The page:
In the late 1800s at Bates, when Edmund Randall Angell sported a full goatee, and Thomas James Bollin wore friendly mutton chops, the percentage of clean-shaven American men was at an all-time low.
What was in, in a big way, were beards and mustaches
It’s said that the 19th-century beard boom started in Europe. British soldiers fighting in the Crimean War of 1854–56 were allowed to grow beards for the first time. Returning home, the beard was the mark of a hero.
By the early 1900s, facial hair, especially beards, was on the wane at Bates and in the U.S. In the 1901 yearbook, only two men out of 30 had any facial hair, and those two sported only the tidiest of mustaches.
With the emergence of the germ theory and subsequent public health campaigns, beards were thought to be unhygienic. (Irony note: A germ, COVID-19, caused a beard boom among men during the pandemic.) And shaving got easier, thanks to the introduction of the Gillette Safety Razor.
In the early 1900s, the emphasis on being clean shaven had social implications, explains Professor of Gender and Sexuality Studies Rebecca Herzig in Plucked: A History of Hair Removal. Public health rhetoric that emphasized hygiene, including shaving, was often tied to anti-immigrant rhetoric and policy that effectively demonized immigrants as unclean or unhealthy.
But before all that went down, beards, mustaches, and sideburns were all the rage. Here are 11 portraits of the best of the mustachioed and bearded Batesies.
Here’s Johnny’s Shenandoah
In the 1882 yearbook, legendary professor Jonathan “Uncle Johnny” Stanton, wears a flowing Shenandoah-style beard.
A professor from 1863 to 1906, he taught Greek and Latin, served as librarian, and taught a popular class in ornithology. He’s credited with establishing the Bates debate tradition by encouraging students to form literary societies, from which intercollegiate debating sprang.
Walter Alfred Morton, Class of 1886, sports a subtle handlebar mustache. Virginia-born, he earned a medical degree from Dartmouth and was a physician in Brooklyn, N.Y.
Sadly, he died at age 38 of heart trouble. The Standard Union newspaper of Brooklyn reported on his funeral. “Having to rely solely upon himself for support, he found the pathway to a thorough college education beset with many difficulties, but was determined to surmount them.”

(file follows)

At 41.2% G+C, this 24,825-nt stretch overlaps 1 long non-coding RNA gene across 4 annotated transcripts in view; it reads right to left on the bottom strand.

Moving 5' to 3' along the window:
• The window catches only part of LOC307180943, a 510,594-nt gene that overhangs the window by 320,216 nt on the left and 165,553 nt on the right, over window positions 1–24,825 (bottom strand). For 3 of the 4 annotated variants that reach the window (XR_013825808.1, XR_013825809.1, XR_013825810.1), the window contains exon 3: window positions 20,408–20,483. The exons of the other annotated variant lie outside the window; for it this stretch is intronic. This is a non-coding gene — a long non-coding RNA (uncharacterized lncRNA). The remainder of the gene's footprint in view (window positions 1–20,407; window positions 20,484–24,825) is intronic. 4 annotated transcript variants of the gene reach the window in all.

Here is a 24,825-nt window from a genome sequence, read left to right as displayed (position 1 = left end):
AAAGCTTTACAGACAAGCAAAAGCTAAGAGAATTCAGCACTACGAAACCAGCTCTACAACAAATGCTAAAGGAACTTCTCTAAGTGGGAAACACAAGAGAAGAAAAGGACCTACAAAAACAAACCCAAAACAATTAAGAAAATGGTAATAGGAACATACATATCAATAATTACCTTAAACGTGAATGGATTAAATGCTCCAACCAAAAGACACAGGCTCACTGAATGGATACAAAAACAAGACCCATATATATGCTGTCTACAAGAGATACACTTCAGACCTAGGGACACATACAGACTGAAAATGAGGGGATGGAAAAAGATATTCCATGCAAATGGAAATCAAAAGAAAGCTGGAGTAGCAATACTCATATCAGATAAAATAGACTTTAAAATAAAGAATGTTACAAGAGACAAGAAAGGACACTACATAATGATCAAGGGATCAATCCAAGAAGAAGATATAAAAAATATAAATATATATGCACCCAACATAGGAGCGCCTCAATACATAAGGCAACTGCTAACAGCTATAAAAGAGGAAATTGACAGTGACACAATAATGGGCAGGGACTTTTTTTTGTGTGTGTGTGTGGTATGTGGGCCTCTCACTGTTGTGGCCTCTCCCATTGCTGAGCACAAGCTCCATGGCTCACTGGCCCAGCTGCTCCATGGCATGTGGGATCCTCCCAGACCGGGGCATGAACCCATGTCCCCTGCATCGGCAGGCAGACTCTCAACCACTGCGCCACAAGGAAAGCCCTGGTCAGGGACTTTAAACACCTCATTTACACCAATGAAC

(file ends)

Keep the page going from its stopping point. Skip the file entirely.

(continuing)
In Brooklyn, he was “at once recognized as an able physician, and his practice grew rapidly.”
John Carroll Perkins, Class of 1882, might be wearing a pencil mustache, or perhaps it’s just a modest attempt at facial hair. A Phi Beta Kappa graduate, he served as pastor of the historic King’s Chapel in Boston. Fun fact: He was also the guardian of Emily Hale, often described as the confidante and muse of T.S. Eliot.
Getting a Handle
Irish-born Thomas Singer, Class of 1890, had one of the longest handlebar mustaches at Bates in the hair-raising 1800s. Singer died while at divinity school at Yale in 1894.
He Is the Walrus
Sporting a walrus mustache is Frank Hartford Smith, Class of 1873. Smith was a lawyer in Stockton, Calif.
Roscoe Nelson, Class of 1887, wears a natural handlebar mustache.
Nelson earned a divinity degree from Yale and was pastor of the First Congregational Church in Windsor, Conn., for 40 years, retiring in 1931.
In his retirement letter, he said, “I lay down my office with deep regret, but with humble thankfulness for numerous tokens of divine favor for our united efforts.”
John Riley Dunton, Class of 1887, also wears a natural handlebar mustache.
Born in Searsmont, Maine, he taught school in Maine and was a school superintendent before becoming a lawyer. He also was elected mayor of Belfast in 1906. The surprise victory by the Democrat prompted bonfires and other forms of “hilarity,” reported the Bangor Daily News.
Thomas James Bollin, Class of 1879, wears “friendly” mutton chops, distinguished from typical mutton chops by how the sideburns meet the mustache. Bollin once described social equality as the “brotherhood of man in every condition,” which 2014 Commencement speaker Isabel Wilkerson called a “beautiful definition.”
Edmund Randall Angell, Class of 1873, sports a full goatee.
A chemist who worked in his own New Hampshire lab, he patented a snowblower-type contraption that removed ice from sidewalks with rapidly rotating metal teeth. (Apparently, it never got much traction with consumers.)
Similar to Jonathan Stanton, philosophy and theology professor Benjamin Francis Hayes, circa 1872, wears a Shenandoah, also known as a chin curtain.
As best we can figure, Ansel LaForest Lumbert, a non-graduate of the Class of 1879, is wearing a handlebar mustache paired with a “chin puff.” He took all that to Bowdoin, graduating in 1879 and becoming a lawyer in Houlton, Maine.